Benefit Fraud

Benefit Fraud


Legislation: Social Security Administration Act 1992 / Fraud Act 2006

For the purposes of this note, the focus will be on the Social Security Administration Act, as this appears to be the most-commonly used Act for charging benefit fraud offences.  Furthermore, the CPS guidance refers to this rather than the Fraud Act.


1. Dishonest offences:

  • Dishonestly making a false statement or representation (s.111(1)(a) SSAA 1992)
  • Dishonestly producing a false document or allowing it to be produced (s.111(1)(b) SSAA 1992)
  • Dishonestly failing to promptly notify of a change in circumstances affecting benefit (s.111(1A) SSAA 1992)
  • Dishonestly failing to notify of a change in circumstances affecting another person’s benefit (s.111(1B) SSAA 1992)

2. Non-dishonest offences:

  • s. 112 – as per the above but lacking the mental element of dishonesty.


Mode of trial: Dishonest offences are triable either-way.  Non-dishonest offences are triable only summarily.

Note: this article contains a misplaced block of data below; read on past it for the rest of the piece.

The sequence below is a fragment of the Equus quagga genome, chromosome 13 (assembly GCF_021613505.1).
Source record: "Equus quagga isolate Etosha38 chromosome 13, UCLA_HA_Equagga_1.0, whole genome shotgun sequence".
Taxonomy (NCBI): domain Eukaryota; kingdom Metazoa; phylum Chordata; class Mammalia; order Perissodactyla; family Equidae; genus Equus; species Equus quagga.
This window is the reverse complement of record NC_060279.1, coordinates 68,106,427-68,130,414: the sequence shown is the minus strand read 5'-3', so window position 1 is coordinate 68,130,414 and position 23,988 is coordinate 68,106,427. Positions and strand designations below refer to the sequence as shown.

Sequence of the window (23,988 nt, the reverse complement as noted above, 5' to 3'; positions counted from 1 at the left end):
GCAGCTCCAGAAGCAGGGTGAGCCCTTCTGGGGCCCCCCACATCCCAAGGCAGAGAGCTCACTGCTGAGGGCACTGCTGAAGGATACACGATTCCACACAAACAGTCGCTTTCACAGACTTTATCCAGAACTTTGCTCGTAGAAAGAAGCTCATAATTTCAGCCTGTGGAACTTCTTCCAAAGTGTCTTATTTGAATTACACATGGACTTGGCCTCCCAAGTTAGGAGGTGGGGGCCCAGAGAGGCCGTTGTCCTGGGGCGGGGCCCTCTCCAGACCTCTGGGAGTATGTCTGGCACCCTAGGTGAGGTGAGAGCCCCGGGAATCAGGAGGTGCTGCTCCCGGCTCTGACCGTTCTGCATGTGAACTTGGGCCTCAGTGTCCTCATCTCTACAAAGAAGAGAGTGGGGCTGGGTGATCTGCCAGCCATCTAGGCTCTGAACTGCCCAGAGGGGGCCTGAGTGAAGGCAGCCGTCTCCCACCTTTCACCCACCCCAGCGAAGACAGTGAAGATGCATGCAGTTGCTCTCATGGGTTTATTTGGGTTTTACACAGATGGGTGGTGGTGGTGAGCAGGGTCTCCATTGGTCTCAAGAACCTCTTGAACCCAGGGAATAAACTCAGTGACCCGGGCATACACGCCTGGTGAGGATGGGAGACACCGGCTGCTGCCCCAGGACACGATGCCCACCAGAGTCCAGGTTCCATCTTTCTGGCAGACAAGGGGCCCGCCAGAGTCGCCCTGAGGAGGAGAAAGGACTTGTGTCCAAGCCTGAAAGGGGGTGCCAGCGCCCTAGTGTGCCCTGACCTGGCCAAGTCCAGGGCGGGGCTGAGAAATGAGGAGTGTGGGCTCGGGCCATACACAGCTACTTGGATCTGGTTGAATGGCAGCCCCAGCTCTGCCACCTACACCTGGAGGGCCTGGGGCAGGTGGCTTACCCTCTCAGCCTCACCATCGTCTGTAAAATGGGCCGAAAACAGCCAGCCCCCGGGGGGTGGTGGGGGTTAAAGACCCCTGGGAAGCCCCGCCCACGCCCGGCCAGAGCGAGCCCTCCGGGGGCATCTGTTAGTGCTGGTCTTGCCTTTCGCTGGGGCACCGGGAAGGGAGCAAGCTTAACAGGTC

Maximum sentence: Dishonest offences – 6 months/7 years on indictment.  Non-dishonest offences – fine not exceeding level 5 and/or 3 months


  • False statement / representation:

Lying about employment; i.e. telling the benefit agency that you are unemployed when in fact you are working and getting paid for that work.

  • False document:

Producing a false identity document; i.e. a document pertaining to give a national insurance number (necessary when claiming benefit) when in fact you are not entitled to a NINO.

  • Change in circumstances:

Starting work/ceasing to claim JSA; i.e. failing to inform the relevant authority of the cessation of Job-Seekers allowance/commencement of employment.

  • Change in circumstances affecting another’s benefit:

Where X is responsible for Y and Y moves out of the remit of the benefit agency; i.e. X has power of attorney in relation to Y.  Y lives in Greenwich and claims housing benefit and council tax benefit (lawfully) from LocalAuthorityA.  X then moves Y to LocalAuthorityB.  X is obliged to inform LocalAuthorityA of the move, as thereafter LocalAuthorityB becomes liable to pay Y’s benefit.

CPS guidance can be found here


This post is sponsored by Defence Solicitors London


Sara is a barrister at Doughty Street Chambers practising in crime.